The leadership transition was transparent. The people of Israel were not left in the dark about who would lead them when Moses was gone. For years, Moses had empowered Joshua with leadership opportunities in the nation of Israel. His clear and unwavering support for Joshua paved the way for Joshua’s success in leading Israel into the promised land of Canaan. The appointment of Joshua by Moses was done “in the sight of all of Israel.” (v.7). Joshua did not have to convince Israel after Moses was gone that he had been chosen in private by Moses. Those most affected by the leadership transition were eyewitnesses as Moses commissioned Joshua as their next leader.

Moses paved the way for Joshua.

Moses paved the way for Joshua’s future leadership role by providing him with highly visible leadership opportunities. By the time Joshua was commissioned as the leader of the nation of Israel, he was already established as a credible and respected leader. According to Haubert and Clinton, “Joshua’s ongoing association with Moses at a mentoring level did at least two things. First, it promoted Joshua’s development. Through tandem training Joshua was inculcating skills, attitudes, and values needed for top level leadership. Second, it prepared the people for Joshua’s installation. Whenever they saw Moses, Joshua was not far away. This gave Joshua credibility and created a positive perception of his status.” Moses also paved the way for Joshua by making sure that the leadership transition was simple, straightforward, and very public.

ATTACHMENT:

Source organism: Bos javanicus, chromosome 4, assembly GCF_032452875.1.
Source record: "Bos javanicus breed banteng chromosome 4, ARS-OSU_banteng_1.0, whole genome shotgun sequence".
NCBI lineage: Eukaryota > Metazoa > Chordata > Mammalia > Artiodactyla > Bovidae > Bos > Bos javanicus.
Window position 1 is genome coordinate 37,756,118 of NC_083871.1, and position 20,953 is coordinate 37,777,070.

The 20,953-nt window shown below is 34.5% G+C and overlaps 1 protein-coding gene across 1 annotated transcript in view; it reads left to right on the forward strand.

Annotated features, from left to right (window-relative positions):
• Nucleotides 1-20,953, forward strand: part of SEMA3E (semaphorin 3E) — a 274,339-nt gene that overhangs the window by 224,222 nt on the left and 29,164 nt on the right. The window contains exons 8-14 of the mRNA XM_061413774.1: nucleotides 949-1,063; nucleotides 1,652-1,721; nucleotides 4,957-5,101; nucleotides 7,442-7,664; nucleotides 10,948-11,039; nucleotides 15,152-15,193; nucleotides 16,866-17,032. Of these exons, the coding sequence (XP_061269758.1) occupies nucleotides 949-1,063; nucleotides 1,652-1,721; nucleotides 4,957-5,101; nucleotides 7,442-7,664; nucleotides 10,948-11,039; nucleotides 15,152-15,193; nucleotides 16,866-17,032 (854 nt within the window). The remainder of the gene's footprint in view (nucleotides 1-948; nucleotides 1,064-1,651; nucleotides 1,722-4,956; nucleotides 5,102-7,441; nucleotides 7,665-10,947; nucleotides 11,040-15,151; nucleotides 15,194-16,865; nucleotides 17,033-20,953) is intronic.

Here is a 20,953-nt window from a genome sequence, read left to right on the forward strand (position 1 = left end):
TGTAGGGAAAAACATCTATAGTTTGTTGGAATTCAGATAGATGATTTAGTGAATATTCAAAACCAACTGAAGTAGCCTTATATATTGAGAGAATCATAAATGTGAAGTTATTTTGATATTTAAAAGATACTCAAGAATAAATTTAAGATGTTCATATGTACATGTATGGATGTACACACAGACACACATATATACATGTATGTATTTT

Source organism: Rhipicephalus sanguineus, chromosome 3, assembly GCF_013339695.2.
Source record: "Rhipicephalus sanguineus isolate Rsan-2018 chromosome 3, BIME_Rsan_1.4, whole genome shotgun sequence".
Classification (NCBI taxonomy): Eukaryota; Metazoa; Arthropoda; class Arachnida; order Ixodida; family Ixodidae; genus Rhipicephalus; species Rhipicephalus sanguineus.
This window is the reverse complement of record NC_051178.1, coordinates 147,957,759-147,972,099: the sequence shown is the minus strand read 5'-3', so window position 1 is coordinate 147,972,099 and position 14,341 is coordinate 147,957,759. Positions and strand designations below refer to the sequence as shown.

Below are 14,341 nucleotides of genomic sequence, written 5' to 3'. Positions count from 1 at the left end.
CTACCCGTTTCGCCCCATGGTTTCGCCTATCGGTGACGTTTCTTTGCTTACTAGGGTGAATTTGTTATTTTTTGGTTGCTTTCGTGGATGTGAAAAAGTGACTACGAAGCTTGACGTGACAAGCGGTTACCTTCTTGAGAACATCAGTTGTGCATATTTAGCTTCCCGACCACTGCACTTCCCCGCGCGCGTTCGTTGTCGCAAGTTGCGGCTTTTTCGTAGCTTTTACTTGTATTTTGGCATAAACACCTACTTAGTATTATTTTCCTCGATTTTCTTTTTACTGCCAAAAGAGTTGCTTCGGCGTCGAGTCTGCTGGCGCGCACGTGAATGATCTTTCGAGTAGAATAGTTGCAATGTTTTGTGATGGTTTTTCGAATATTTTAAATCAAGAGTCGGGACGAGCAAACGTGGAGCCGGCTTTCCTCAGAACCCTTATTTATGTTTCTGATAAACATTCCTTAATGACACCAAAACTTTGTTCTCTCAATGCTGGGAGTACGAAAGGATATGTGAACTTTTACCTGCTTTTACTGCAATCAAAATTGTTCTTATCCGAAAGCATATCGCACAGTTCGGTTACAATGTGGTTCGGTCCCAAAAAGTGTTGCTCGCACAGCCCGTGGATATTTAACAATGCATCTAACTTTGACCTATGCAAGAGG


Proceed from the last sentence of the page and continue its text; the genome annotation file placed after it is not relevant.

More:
The leadership transition from Moses to Joshua was seamless.

The leadership transition was seamless. This was a deliberate choice on the part of Moses, who chose Joshua to take over the leadership of Israel in a transition that would involve no gap in time between the leaders. Joshua’s leadership began the moment Moses’ leadership ended. Moses clearly believed that a seamless leadership transition was God’s will and in the best interests of God’s people.

Moses and Joshua model humility.

The clear and unwavering support that Moses showed for Joshua certainly required humility on the part of Moses. But this critical leadership virtue of humility was not just demonstrated by Moses, it was also demonstrated by Joshua. Joshua showed clear and unwavering support and respect for Moses. Joshua looked to the future by building on and honoring the past. Given that Moses and Joshua both modeled humility in how they honored one another, it is no wonder that the people of Israel who loved and respected Moses showed the same love and respect for Joshua.

There are many insights that can be drawn from the biblical record of their leadership transition, including the timeless virtues of sharing leadership, paving the way, and modeling humility that they demonstrated — virtues that can be instructive to leaders in transition today.

Seamless Pastoral Transition book coverThis article is adapted from Seamless Pastoral Transition: 3 Imperatives – 6 Pitfalls (Xulon Press, 2022) by Lee Kricher. The book is available through the publisher and at Amazon and Cokesbury.

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About Author

Lee Kricher

Lee Kricher is the founder of Future Forward Churches and President of the Pittsburgh Leadership Foundation. He was formerly pastor of Amplify Church in Pittsburgh. He wrote Seamless Pastoral Transition: 3 Imperatives + 6 Pitfalls (Xulon, 2022), also available at Cokesbury and Amazon, and For a New Generation: A Practical Guide for Revitalizing Your Church (Zondervan, 2016), also available at Cokesbury and Amazon.